From PR.com

“We’ve had a lot of people asking why we’re doing this. Well, not only are Nik and I are longtime biodiesel supporters, but

we are also communicators by trade. We’re lucky to be affiliated with Fitzgerald+CO, where we’re connected with a large group of enlightened, innovative folks who have made this run a reality. It’s good to be able to put your skills to work for something you personally believe in,” said Pierce.”

The Cannonball Baker Sea-To-Shining-Sea Memorial Trophy Dash, known in popular culture as the cannonball run, was an illegal race that followed this same route Back in the 70’s. The best time was achieved in a Jaguar XJS in 1979 of just under 33 hours. That averages out to 87 mph average. While there is obviously a connection here, ascertions that they will be following the exact same route are incorrect. The original  ended up in Redondo beach and there was NO set route specified. And the most obvious difference is that instead of trying to set record speeds they will try to make the journey on the least amount of fuel possible.

At willierun.com you can monitor the progress of the team and even see video feeds from the car.

Tax laws are causing a solar installation frenzy, trying to beat end of 2008 tax credit expiration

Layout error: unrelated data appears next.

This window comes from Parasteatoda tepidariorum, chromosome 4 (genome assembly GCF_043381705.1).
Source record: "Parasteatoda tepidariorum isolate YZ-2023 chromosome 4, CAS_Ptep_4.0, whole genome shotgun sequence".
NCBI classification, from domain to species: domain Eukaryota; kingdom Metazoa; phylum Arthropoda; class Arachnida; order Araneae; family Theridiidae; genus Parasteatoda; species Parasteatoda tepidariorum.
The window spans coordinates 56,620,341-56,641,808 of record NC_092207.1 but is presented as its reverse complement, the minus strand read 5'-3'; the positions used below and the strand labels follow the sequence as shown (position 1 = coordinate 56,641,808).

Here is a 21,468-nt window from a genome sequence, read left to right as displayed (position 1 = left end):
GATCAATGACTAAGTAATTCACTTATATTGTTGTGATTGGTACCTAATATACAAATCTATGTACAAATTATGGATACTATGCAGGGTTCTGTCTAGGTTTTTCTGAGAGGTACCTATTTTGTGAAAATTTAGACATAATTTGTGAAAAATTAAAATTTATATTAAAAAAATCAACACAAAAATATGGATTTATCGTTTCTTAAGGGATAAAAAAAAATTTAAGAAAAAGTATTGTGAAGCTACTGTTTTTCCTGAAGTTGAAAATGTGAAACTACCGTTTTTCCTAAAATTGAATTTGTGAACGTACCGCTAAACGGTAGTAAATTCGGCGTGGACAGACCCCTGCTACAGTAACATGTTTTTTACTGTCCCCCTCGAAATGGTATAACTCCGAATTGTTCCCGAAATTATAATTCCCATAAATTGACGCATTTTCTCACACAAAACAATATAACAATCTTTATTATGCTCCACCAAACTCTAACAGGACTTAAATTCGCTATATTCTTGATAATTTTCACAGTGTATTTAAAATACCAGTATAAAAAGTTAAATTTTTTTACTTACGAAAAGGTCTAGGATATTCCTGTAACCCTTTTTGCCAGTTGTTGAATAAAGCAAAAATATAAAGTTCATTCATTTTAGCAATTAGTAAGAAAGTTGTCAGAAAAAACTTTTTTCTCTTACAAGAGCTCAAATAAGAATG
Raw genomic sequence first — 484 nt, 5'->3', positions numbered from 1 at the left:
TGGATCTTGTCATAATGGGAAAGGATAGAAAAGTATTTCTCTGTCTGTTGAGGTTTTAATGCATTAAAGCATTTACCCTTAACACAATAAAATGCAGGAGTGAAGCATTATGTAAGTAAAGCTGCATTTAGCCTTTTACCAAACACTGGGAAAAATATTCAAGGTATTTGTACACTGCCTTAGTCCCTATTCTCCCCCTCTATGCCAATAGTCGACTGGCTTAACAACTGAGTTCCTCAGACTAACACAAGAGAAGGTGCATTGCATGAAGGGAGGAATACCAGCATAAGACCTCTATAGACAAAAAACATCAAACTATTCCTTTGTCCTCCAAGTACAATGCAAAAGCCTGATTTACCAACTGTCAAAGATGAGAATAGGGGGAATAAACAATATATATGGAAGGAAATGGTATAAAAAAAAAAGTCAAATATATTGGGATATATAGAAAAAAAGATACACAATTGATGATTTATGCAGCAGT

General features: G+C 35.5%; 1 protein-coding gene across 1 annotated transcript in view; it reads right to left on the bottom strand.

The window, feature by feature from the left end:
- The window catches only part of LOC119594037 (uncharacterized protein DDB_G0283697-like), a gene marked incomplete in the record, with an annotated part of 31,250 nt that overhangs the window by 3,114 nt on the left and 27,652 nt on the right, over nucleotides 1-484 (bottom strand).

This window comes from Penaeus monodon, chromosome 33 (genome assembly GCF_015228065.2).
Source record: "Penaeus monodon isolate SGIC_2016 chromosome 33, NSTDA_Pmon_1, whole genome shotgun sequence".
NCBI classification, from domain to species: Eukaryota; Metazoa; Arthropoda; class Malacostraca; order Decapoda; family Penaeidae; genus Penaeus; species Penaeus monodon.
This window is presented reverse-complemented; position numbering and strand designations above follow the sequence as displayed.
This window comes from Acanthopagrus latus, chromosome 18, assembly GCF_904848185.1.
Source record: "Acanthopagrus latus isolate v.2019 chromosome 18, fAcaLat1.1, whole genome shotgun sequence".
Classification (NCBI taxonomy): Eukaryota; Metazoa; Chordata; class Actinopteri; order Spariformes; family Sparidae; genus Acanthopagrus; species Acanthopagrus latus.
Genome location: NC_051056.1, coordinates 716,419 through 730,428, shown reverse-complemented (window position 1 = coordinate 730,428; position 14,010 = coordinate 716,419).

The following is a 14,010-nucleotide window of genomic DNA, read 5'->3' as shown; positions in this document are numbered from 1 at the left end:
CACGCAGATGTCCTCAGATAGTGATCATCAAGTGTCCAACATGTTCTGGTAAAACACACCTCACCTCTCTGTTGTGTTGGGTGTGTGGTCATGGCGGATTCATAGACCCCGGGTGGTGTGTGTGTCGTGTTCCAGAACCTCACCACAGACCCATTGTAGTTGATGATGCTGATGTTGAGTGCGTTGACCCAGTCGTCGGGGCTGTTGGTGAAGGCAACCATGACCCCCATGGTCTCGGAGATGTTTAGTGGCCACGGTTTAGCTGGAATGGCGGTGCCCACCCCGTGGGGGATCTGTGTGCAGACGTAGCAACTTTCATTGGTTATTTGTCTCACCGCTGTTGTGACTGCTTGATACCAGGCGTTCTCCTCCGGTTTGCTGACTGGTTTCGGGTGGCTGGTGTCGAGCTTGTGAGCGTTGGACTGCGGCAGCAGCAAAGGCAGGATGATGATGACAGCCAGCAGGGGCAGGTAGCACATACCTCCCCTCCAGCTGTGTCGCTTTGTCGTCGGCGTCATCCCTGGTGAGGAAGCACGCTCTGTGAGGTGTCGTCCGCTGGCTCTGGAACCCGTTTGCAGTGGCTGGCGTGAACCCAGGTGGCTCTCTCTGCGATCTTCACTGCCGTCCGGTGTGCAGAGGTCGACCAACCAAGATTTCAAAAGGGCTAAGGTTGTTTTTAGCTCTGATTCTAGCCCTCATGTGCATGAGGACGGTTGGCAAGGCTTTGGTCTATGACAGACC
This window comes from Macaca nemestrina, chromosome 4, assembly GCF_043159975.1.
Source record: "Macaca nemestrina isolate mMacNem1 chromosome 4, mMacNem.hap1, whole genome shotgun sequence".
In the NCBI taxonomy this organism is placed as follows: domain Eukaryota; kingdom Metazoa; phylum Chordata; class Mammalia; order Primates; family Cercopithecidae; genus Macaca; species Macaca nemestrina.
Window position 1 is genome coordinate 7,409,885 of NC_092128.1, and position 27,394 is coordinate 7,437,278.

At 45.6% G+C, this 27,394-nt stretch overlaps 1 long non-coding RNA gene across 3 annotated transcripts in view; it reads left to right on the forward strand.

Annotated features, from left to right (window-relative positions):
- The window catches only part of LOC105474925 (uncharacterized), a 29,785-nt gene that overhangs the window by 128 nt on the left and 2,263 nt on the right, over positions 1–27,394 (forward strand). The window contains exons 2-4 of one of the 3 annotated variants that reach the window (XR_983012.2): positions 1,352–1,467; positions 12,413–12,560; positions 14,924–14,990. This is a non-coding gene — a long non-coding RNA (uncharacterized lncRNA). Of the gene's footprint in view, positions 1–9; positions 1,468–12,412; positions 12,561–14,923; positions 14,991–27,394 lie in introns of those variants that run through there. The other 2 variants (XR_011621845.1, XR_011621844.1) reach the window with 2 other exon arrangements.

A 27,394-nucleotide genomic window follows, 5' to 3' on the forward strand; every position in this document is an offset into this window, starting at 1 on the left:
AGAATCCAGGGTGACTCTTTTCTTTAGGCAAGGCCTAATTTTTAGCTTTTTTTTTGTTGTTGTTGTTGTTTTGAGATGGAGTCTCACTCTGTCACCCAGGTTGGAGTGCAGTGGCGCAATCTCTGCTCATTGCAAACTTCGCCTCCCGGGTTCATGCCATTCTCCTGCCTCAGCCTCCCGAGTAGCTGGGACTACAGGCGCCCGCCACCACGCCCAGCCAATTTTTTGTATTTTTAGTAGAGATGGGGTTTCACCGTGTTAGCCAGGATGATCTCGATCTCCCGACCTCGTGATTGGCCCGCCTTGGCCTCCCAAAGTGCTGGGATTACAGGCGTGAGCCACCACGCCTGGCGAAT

Photo courtesy of
M.Barkley at Flickr.com.

At the end of this year, an elevated tax credit for for alternative energy projects is set to expire. These federal tax credits will decline from 30% of the total construction cost to just 10%, and several alternative energy groups have been lobbying Congress to extend the benefit. Even though some states and local power companies offer additional incentives to invest in alternative energy, the reduced Federal tax credits will have wide ranging effects. Industry experts and analysts expect companies who sell solar, wind, biogas, microturbine, and fuel cell technologies could be wiped out by reduced tax credits:

Without the credits, “I’ll essentially be out of business,” Tamas said. “Solar will be dead, other than for a little bit of residential.”

Congress was expected to renew these popular tax credits, but the Senate and House have gone into recess without doing so. Since many of these projects require months and months of construction time, there could be a lag in construction even if the credits are renewed in September. In the near term, the uncertainty is creating a solar building boom.